“The actors wear a helmet with four cameras pointed at them, which takes a little while to get used to,” said Huck Wirtz, the animation supervisor. “At first they were knocking into one another and banging the cameras everywhere. The dots capture their performance. When the animators add the life into the character, you can feel the emotion on the face.”
What’s the secret message in the movie? Cusack, as the Mom, said it all.
“Being a mom is not about being your kid’s friend,” Cusack said. “It’s more selfless than that. Mars Needs Moms really shows that ultimate love. It reinforces how important moms are.”
©Scholastic Inc. First published online at http://www2.scholastic.com/browse/article.jsp?id=3755850
First published at Scholastic http://www2.scholastic.com/browse/article.jsp?id=3755849
Mars Needs Moms 3D and IMAX 3D
Rated: PG for Sci-fi peril
Opens: Friday, March 11, 2011
Running Time: 88 min.
What’s the big deal about moms? They make you eat your broccoli and do chores. Nine-year-old Milo (Seth Green) doesn’t think there’s anything special about that. However, when Martians abduct his mom (Joan Cusack) to discipline their own young, Milo changes his mind and embarks on a quest to save her.
Produced by the team behind Monster House, The Polar Express, and Disney’s A Christmas Carol, Director Simon Wells’ breathtaking Mars Needs Moms in Disney Digital 3D and IMAX will take you on an ultimate adventure through space.
In the movie, Milo meets Gribble (Dan Fogler), a boisterous, tech-happy, ’80s-speaking underground earthman who has a treehouse made out of trash. He also hooks up with a strong-willed Martian named Ki (Elisabeth Harnois) who learned to speak English by watching a ’70s sitcom. Gribble and Ki help Milo stop the heartless Martian leader, the Supervisor (Mindy Sterling), from taking his mom away forever.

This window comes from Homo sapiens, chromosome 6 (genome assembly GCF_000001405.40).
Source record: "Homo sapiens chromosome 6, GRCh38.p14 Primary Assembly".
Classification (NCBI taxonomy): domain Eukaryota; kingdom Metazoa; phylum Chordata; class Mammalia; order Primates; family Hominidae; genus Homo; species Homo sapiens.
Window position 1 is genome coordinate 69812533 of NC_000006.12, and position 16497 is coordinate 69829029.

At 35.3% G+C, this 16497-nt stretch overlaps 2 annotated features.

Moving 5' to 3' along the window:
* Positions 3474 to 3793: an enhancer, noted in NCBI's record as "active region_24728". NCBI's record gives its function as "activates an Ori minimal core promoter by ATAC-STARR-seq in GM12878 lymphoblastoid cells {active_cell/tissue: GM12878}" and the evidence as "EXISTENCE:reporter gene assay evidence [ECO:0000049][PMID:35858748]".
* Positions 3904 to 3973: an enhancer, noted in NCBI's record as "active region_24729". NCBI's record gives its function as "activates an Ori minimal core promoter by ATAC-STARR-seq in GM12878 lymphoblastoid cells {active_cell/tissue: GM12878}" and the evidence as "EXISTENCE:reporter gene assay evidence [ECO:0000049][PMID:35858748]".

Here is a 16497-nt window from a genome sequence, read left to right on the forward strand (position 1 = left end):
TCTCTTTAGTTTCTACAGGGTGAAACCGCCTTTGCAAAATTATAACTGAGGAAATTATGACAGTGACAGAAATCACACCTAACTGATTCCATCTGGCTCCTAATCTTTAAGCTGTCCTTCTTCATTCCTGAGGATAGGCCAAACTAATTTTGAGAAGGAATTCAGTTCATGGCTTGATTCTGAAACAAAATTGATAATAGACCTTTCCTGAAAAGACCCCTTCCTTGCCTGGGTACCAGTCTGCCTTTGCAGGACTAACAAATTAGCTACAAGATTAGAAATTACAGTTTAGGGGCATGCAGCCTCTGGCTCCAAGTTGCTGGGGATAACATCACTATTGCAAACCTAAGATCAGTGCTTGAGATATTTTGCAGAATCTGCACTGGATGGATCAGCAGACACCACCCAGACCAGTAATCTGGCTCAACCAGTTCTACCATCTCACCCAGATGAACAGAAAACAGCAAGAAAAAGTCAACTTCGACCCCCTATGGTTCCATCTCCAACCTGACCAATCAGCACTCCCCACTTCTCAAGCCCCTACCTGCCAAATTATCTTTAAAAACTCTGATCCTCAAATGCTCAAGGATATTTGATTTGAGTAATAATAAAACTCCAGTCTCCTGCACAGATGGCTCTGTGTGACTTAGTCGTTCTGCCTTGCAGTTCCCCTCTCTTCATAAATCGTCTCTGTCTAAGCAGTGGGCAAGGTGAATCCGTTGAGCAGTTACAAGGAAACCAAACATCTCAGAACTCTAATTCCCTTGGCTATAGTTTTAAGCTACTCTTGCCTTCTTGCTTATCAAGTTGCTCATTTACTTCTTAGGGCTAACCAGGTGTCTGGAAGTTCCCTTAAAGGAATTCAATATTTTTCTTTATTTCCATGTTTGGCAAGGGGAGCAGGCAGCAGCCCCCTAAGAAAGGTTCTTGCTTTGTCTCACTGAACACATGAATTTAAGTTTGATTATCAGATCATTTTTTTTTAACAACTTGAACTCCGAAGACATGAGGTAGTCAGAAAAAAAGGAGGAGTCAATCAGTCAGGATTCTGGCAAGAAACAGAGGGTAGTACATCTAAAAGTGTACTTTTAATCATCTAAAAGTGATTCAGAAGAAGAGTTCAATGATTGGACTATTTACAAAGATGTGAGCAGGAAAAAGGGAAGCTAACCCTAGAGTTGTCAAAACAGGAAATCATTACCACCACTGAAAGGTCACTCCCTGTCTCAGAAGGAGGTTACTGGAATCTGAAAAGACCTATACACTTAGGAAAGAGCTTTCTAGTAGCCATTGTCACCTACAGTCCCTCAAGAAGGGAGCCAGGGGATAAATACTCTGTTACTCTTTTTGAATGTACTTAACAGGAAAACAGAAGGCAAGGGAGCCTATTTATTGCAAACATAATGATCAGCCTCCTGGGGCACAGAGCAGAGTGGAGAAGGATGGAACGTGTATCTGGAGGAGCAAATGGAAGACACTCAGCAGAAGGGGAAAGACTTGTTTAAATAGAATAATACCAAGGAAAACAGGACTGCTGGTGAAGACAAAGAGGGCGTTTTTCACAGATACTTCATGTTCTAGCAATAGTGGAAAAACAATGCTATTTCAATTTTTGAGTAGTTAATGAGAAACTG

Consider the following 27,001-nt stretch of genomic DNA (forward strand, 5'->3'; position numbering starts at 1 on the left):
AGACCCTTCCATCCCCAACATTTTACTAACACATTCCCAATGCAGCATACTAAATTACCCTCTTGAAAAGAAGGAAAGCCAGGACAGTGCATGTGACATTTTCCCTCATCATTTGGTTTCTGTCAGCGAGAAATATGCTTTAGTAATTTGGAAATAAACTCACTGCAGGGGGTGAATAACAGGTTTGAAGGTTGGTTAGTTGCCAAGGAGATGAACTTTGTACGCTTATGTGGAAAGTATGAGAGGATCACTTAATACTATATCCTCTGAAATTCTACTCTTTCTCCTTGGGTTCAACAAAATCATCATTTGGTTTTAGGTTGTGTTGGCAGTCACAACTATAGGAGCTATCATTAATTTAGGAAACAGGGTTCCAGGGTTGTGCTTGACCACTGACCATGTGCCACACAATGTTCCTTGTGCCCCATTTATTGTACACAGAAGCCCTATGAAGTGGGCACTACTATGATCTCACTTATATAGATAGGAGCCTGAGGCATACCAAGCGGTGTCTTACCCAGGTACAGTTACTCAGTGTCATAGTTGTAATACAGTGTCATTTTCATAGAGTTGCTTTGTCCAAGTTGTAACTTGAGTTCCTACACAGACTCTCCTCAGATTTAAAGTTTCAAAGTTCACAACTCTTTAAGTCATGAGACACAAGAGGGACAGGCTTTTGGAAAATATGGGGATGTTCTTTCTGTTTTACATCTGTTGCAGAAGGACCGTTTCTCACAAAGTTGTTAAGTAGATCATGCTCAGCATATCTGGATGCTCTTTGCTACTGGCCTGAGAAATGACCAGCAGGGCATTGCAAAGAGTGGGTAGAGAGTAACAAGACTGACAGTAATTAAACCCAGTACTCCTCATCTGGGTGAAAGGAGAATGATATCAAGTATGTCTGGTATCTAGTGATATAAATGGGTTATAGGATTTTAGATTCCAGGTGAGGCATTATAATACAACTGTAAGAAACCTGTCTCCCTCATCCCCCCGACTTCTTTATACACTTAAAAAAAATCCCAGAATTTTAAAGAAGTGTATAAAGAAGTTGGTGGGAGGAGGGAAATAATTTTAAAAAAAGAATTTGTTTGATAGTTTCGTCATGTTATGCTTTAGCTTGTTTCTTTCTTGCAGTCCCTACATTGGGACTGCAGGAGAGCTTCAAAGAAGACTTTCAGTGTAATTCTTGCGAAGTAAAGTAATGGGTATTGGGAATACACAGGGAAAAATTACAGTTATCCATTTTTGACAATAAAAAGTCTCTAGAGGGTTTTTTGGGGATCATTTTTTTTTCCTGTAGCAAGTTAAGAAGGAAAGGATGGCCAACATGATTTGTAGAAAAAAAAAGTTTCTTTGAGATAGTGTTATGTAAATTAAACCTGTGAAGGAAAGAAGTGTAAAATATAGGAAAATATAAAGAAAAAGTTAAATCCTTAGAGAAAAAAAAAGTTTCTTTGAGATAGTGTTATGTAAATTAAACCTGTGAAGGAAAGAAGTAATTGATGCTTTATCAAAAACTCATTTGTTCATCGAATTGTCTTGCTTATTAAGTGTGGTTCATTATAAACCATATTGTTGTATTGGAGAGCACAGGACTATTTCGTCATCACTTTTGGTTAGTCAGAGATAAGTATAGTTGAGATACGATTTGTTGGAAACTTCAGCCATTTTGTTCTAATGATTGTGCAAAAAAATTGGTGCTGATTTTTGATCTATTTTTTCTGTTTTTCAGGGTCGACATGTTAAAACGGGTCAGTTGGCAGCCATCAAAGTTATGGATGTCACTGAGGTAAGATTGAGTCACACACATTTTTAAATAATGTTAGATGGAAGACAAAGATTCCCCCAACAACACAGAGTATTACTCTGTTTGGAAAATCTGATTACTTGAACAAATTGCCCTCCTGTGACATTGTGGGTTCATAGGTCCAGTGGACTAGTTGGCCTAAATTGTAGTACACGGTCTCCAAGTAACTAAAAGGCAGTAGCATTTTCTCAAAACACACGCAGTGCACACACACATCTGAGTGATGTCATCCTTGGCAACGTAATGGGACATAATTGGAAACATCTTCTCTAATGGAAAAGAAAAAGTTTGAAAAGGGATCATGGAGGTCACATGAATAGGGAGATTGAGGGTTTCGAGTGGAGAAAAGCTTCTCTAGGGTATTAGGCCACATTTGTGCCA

From the setting to the clothing, meticulous and accurate attention was paid to every single detail. The movie was filmed through the process of mocap, or motion capture. The action is filmed using real actors in skintight suits with digital monitors embedded. The animation is then imposed on the live action for a more realistic look and feel. It works!
I could almost taste Mars’ famous red dust. The scenes where Milo is tumbling down mounds of trash or when he is blasting off on the spaceship are like being on a rollercoaster ride at a theme park! Seeing the movie in IMAX 3D enhances these stimulating and exhilarating scenes.
The music intertwines with not just the action of this fast-paced film, but the touching moments as well. It brilliantly reflects personal, emotional detail of individual character. The scene where Gribble reveals his past is so touching, my eyes even got misty toward the end.
This movie is based on a book by famed cartoonist Berkeley Breathed, who was inspired to write the book when his own son Milo had a disagreement with his mom over broccoli. Milo thought that he would be better off without his mom. The movie used the key elements in the short picture book and added unbelievably spectacular 3D scenes littered with funny characters, adventure, fantastic humor, and great performances.
Mars Needs Moms has an amazing message beneath all the comedy, action, and special effects. Start your journey to Mars with Milo when Martians land in U.S. theaters on March 11, 2011!
Find out what the actors think in Kid Reporter Cassandra Hsiao’s story about the press day promoting Mars Needs Moms. And check out her post about the movie on the Scholastic Kids Press Corps Blog!@Scholastic Inc